When one thinks of ‘Unity in Diversity,’ the first country that comes to mind is India.
Home to more than 1.2 billion people, it is not just a nation of diverse cultures and languages, but also of people of varied ethnicities and races.
It is therefore true when one says that the whole world can be found within the borders of India.
From India’s 29 states, New Zealanders will get an opportunity to witness one of them in detail; the North Indian state of Uttarakhand, and the display of its unique culture.
‘Baduli 2017,’ a music programme organised by Uttarakhand Association of New Zealand (UANZ) is scheduled to be held on Sunday, April 16 from 1030 am at Avondale College, located at 51 Victor Street in Avondale.
Tickets to the event are $30 per person while children under five years old would have free entry.
Besides the popular instruments of Tabla, Dholak, Bansuri (Indian Flute), Guitar, Keyboard, Octopad and Harmonium being played in this year’s musical ensemble, some of Uttarakhand’s indigenous instruments will also be shown and played to the public. These include Dhol Damau and Hudka (types of drums) and Morchang (Jaw Harp).
Home and Away
Known for its pristine natural beauty, Uttarakhand is also dubbed as ‘Dev Bhoomi,’ which means the ‘Abode of the Gods,’ due to a large number of Hindu temples and pilgrimage centres located throughout the state.
‘Baduli’ is a Hindi term used in traditional Uttarakhand folklore which denotes ‘hiccup.’ It is said that when a loved one or relative remembers another from a distance, then the recipient experiences ‘Baduli,’ manifested in the form of hiccups.
The title of the forthcoming programme is certainly appropriate for New Zealanders of Uttarakhandi descent, many of who emigrated young from their home state and have not since returned.
Parents too can look forward to take their New Zealand-born and raised children to this event where they will witness and experience a slice of their ancestral land.
Established in 2013, Uttarakhand Association of New Zealand is an Auckland-based not-for-profit cultural organisation aimed at preserving and promoting the cultural identity of the Uttarakhand state by organising various events and activities all year round.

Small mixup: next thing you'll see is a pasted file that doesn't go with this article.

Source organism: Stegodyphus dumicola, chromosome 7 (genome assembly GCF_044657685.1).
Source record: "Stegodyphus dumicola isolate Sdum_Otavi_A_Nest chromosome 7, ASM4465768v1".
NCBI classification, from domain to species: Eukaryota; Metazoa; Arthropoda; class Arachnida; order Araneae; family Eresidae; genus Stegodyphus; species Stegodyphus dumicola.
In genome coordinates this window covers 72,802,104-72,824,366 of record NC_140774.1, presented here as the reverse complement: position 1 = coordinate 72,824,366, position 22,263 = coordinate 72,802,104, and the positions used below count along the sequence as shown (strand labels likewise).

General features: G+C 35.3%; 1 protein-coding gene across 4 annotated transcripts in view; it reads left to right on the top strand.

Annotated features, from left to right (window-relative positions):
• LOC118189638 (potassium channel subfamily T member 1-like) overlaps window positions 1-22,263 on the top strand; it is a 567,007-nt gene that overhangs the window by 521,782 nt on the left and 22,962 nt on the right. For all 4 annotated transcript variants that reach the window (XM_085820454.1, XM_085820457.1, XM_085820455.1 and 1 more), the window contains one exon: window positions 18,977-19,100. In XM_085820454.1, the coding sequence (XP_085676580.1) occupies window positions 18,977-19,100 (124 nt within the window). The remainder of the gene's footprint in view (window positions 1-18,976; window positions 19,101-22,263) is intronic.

From its humble beginnings by a group of Uttarakhandis living in New Zealand, the Association has become a registered body governed by an executive committee under its Constitution and Rules.
The objectives of the Association have remained the same – to create awareness among its members of issues in Uttarakhand, build a sense of community amongst its members, and inspire the younger generation for them to remember and pass on their traditional values and heritage.
UANZ is proud to be associated with Starship Foundation and has shown its support by presenting a cheque earlier this year.
Membership at UANZ is open to all who are passionate about Uttarakhandi culture and heritage. People interested in joining can visit the website, http://uanz.org.nz/register/ and fill out the membership form online.
Information about the musicians of ‘Baduli 2017’ will appear in our April 1, 2017 issue.
|Who:||Uttarakhand Association of New Zealand (UANZ)|
|When:||Sunday, April 16, 2017 from 1030 am onwards|
51 Victor Street, Avondale, Auckland 1026
|Tickets:||$30 per person; Children under 5 years are Free|
|Contact:||Kaman Singh Topwal, Mobile: 021-1263586
Harpal Singh Makhloga, Mobile: 021-2984300
Uttarakhand talent comes alive on stage
Women added value with traditional dance
(The above pictures appeared with a report in our February 15, 2016 issue)